carpet recycling industry to expand
Recycling most of the 50,000 tons of used
carpet generated annually in Seattle and King County that is
currently going into landfills is the goal of a new carpet recycling
strategy by King County and Seattle Public Utilities (SPU).
In order to divert used and scrap carpet from the landfill and
to boost recycling, the King County Solid Waste Division’s LinkUp
program and SPU organized a Carpet Recycling Workgroup comprised
of state and local governments and research university representatives
from Washington, Oregon, California, and British Columbia.
The result of the collaboration is the Northwest Carpet Recycling
Strategy, which aims to increase demand for carpet recycling
and drive demand for commodities derived from and products made
with recovered carpet fiber.
The multi-agency workgroup gathered input from industry experts
and stakeholders to create the strategy. The workgroup hosted
two business roundtable sessions with industry stakeholders to
gain input while developing the plan. Parties provided input
about what were the most important activities needed to get carpet
recycling established in the region.
The findings from these roundtable sessions were then combined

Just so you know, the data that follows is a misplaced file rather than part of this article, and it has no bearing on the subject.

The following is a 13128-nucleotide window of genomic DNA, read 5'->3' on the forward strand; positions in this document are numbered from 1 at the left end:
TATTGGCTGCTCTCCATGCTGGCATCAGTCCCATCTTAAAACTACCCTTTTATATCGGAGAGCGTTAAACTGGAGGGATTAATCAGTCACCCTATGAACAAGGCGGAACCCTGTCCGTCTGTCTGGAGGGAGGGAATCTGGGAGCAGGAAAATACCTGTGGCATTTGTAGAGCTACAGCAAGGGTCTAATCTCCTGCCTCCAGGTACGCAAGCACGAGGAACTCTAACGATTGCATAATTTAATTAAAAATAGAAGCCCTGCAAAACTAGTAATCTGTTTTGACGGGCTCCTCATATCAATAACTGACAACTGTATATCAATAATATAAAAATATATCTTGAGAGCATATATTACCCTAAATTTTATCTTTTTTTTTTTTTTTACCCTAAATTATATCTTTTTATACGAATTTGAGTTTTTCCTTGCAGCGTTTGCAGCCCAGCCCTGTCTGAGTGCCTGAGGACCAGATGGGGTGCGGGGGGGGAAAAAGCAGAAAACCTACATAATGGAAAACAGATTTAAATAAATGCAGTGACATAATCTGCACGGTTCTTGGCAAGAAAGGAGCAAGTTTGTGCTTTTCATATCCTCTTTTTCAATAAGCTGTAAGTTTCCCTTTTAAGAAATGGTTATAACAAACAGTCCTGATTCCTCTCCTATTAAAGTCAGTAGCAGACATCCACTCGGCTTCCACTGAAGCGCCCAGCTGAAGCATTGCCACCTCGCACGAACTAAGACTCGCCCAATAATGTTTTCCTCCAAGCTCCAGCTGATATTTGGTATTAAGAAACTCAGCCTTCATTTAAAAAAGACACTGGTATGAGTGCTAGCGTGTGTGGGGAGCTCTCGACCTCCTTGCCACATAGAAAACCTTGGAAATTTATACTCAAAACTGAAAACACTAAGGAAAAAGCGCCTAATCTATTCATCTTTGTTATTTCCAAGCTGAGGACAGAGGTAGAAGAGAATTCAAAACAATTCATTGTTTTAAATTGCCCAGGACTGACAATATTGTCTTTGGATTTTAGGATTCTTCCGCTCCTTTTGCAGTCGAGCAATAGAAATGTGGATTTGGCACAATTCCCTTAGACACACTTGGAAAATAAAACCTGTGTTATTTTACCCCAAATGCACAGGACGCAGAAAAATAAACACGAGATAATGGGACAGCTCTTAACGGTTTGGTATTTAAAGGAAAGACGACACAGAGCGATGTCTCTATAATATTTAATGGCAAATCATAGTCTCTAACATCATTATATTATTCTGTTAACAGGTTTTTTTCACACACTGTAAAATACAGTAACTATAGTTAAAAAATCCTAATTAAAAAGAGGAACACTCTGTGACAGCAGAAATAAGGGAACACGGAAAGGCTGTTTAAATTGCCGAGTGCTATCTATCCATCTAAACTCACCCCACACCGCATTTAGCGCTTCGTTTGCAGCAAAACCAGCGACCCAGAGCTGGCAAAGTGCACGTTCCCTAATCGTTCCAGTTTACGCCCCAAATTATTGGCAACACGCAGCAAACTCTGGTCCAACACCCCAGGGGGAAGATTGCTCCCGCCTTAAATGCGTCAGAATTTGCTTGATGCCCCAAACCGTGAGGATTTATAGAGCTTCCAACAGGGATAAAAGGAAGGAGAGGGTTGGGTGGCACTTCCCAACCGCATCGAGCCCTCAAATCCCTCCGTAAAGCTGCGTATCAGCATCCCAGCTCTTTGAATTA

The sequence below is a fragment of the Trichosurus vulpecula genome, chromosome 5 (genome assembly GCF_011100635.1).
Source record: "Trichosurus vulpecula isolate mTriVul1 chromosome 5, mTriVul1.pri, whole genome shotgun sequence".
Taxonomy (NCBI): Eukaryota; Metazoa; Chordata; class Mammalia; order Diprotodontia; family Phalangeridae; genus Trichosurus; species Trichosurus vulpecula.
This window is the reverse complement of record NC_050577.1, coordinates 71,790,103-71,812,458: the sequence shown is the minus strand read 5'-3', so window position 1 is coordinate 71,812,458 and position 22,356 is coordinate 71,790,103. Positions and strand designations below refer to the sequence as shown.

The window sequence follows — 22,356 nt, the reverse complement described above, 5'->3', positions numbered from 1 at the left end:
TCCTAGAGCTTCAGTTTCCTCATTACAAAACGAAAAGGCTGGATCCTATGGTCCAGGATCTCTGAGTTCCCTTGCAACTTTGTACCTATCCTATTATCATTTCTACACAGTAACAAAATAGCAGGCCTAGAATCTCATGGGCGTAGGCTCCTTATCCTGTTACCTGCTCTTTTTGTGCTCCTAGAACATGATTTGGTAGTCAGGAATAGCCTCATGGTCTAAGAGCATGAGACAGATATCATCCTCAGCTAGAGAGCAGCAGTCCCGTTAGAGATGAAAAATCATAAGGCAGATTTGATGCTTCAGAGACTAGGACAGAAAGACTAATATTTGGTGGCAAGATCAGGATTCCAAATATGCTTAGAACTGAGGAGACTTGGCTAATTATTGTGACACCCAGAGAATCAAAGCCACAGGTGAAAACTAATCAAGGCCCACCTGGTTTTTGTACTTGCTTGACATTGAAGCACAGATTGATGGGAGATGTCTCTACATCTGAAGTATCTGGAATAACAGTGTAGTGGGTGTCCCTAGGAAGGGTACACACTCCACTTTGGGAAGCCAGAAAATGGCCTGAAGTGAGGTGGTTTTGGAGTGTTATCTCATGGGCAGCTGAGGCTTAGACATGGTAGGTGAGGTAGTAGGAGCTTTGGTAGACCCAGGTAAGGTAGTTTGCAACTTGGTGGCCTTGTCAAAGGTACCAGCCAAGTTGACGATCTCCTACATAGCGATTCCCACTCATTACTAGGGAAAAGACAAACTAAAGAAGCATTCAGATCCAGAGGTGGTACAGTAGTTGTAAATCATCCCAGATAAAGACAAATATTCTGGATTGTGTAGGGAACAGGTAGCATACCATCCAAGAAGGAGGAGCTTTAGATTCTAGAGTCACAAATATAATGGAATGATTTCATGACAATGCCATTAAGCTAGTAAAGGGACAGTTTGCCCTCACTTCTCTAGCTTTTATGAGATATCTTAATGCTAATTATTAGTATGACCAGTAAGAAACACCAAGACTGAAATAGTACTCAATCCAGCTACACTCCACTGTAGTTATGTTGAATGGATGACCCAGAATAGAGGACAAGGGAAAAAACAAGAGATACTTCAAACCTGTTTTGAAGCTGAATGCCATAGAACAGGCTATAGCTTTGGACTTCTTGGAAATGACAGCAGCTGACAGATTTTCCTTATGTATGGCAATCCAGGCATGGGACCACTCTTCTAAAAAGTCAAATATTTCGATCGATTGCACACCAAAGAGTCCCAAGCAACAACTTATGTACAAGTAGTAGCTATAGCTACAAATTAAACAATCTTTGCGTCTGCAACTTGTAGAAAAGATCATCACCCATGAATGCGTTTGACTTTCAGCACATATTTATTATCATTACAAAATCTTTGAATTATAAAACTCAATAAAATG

with input from the workgroup members and a list of possible
strategies and tactics emerged. The workgroup then prioritized
and combined tactics into the recommended actions included in
the final Northwest Carpet Recycling Strategy.
The strategy also includes action items to pursue product stewardship
measures such as legislation, memoranda of understanding, product
redesign, closed loop recycling, and take back programs. The
goal of such activities is to utilize solid waste and other public
policies to influence costs and facilitate the flow of quality
material toward recycling.
Other actions outlined in the strategy include reduction of asbestos
contamination in used carpet, formation of a consortium focused
on bringing a carpet processing facility to the Northwest and
continued collaboration between interested parties.
A number of items in the action plan are already under way, and
some co exist with other programs in both the public and private
sectors. The priority items that King County LinkUp and SPU will
be working on in the near term include increasing demand for
carpet recycling and driving demand for commodities derived from
and made with recovered carpet fiber. The strategy will be implemented
over the next couple of years.
According to the Carpet America Recovery Effort (CARE) 2008 Annual
Report, of the 2,821,000 tons of post consumer carpet discarded
in 2008 in the United States, 122,000 tons (243 million pounds)
or 4 percent was recycled. Currently, most of the 50,000 tons
of used and scrap carpet generated in Seattle and King County
is being landfilled; area solid waste agencies estimate that
only a very small percentage is recycled.